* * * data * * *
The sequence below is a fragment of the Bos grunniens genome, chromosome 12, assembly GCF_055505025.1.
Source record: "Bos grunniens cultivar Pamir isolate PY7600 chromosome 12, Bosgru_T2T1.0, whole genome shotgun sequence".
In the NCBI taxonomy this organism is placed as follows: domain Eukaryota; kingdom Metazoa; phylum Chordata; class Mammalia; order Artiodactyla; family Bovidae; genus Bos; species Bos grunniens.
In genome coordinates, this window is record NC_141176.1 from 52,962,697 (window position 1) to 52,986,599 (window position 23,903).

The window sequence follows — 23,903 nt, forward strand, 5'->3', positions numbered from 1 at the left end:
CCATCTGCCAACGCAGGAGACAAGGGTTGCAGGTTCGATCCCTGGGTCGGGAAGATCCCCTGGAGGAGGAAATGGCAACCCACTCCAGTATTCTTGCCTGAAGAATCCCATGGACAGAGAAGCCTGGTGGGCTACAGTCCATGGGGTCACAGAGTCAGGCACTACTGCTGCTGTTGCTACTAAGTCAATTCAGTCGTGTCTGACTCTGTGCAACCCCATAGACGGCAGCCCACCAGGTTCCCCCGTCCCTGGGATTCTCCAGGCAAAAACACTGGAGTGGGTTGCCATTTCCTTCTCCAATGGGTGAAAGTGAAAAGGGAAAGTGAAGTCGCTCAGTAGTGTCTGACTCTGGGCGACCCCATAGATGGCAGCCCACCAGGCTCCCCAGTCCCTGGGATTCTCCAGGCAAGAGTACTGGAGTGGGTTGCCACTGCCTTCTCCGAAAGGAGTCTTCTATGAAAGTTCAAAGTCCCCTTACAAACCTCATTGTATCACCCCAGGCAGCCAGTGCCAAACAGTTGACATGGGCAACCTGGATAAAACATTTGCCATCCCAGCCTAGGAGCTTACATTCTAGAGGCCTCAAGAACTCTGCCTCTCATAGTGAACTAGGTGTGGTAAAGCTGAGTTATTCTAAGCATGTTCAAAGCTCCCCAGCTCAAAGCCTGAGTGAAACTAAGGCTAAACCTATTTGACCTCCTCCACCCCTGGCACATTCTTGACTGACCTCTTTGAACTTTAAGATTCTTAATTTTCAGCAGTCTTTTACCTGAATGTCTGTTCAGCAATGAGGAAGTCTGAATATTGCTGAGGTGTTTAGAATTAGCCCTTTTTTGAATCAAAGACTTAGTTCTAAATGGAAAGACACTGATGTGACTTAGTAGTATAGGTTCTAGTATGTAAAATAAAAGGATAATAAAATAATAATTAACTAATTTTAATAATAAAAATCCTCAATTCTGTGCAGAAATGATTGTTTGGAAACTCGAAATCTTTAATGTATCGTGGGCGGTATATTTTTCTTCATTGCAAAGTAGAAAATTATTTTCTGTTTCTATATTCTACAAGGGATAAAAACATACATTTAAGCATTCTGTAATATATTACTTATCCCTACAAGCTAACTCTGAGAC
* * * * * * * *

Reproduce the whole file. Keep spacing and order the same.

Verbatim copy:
The sequence below is a fragment of the Bos grunniens genome, chromosome 12, assembly GCF_055505025.1.
Source record: "Bos grunniens cultivar Pamir isolate PY7600 chromosome 12, Bosgru_T2T1.0, whole genome shotgun sequence".
In the NCBI taxonomy this organism is placed as follows: domain Eukaryota; kingdom Metazoa; phylum Chordata; class Mammalia; order Artiodactyla; family Bovidae; genus Bos; species Bos grunniens.
In genome coordinates, this window is record NC_141176.1 from 52,962,697 (window position 1) to 52,986,599 (window position 23,903).

The window sequence follows — 23,903 nt, forward strand, 5'->3', positions numbered from 1 at the left end:
CCATCTGCCAACGCAGGAGACAAGGGTTGCAGGTTCGATCCCTGGGTCGGGAAGATCCCCTGGAGGAGGAAATGGCAACCCACTCCAGTATTCTTGCCTGAAGAATCCCATGGACAGAGAAGCCTGGTGGGCTACAGTCCATGGGGTCACAGAGTCAGGCACTACTGCTGCTGTTGCTACTAAGTCAATTCAGTCGTGTCTGACTCTGTGCAACCCCATAGACGGCAGCCCACCAGGTTCCCCCGTCCCTGGGATTCTCCAGGCAAAAACACTGGAGTGGGTTGCCATTTCCTTCTCCAATGGGTGAAAGTGAAAAGGGAAAGTGAAGTCGCTCAGTAGTGTCTGACTCTGGGCGACCCCATAGATGGCAGCCCACCAGGCTCCCCAGTCCCTGGGATTCTCCAGGCAAGAGTACTGGAGTGGGTTGCCACTGCCTTCTCCGAAAGGAGTCTTCTATGAAAGTTCAAAGTCCCCTTACAAACCTCATTGTATCACCCCAGGCAGCCAGTGCCAAACAGTTGACATGGGCAACCTGGATAAAACATTTGCCATCCCAGCCTAGGAGCTTACATTCTAGAGGCCTCAAGAACTCTGCCTCTCATAGTGAACTAGGTGTGGTAAAGCTGAGTTATTCTAAGCATGTTCAAAGCTCCCCAGCTCAAAGCCTGAGTGAAACTAAGGCTAAACCTATTTGACCTCCTCCACCCCTGGCACATTCTTGACTGACCTCTTTGAACTTTAAGATTCTTAATTTTCAGCAGTCTTTTACCTGAATGTCTGTTCAGCAATGAGGAAGTCTGAATATTGCTGAGGTGTTTAGAATTAGCCCTTTTTTGAATCAAAGACTTAGTTCTAAATGGAAAGACACTGATGTGACTTAGTAGTATAGGTTCTAGTATGTAAAATAAAAGGATAATAAAATAATAATTAACTAATTTTAATAATAAAAATCCTCAATTCTGTGCAGAAATGATTGTTTGGAAACTCGAAATCTTTAATGTATCGTGGGCGGTATATTTTTCTTCATTGCAAAGTAGAAAATTATTTTCTGTTTCTATATTCTACAAGGGATAAAAACATACATTTAAGCATTCTGTAATATATTACTTATCCCTACAAGCTAACTCTGAGAC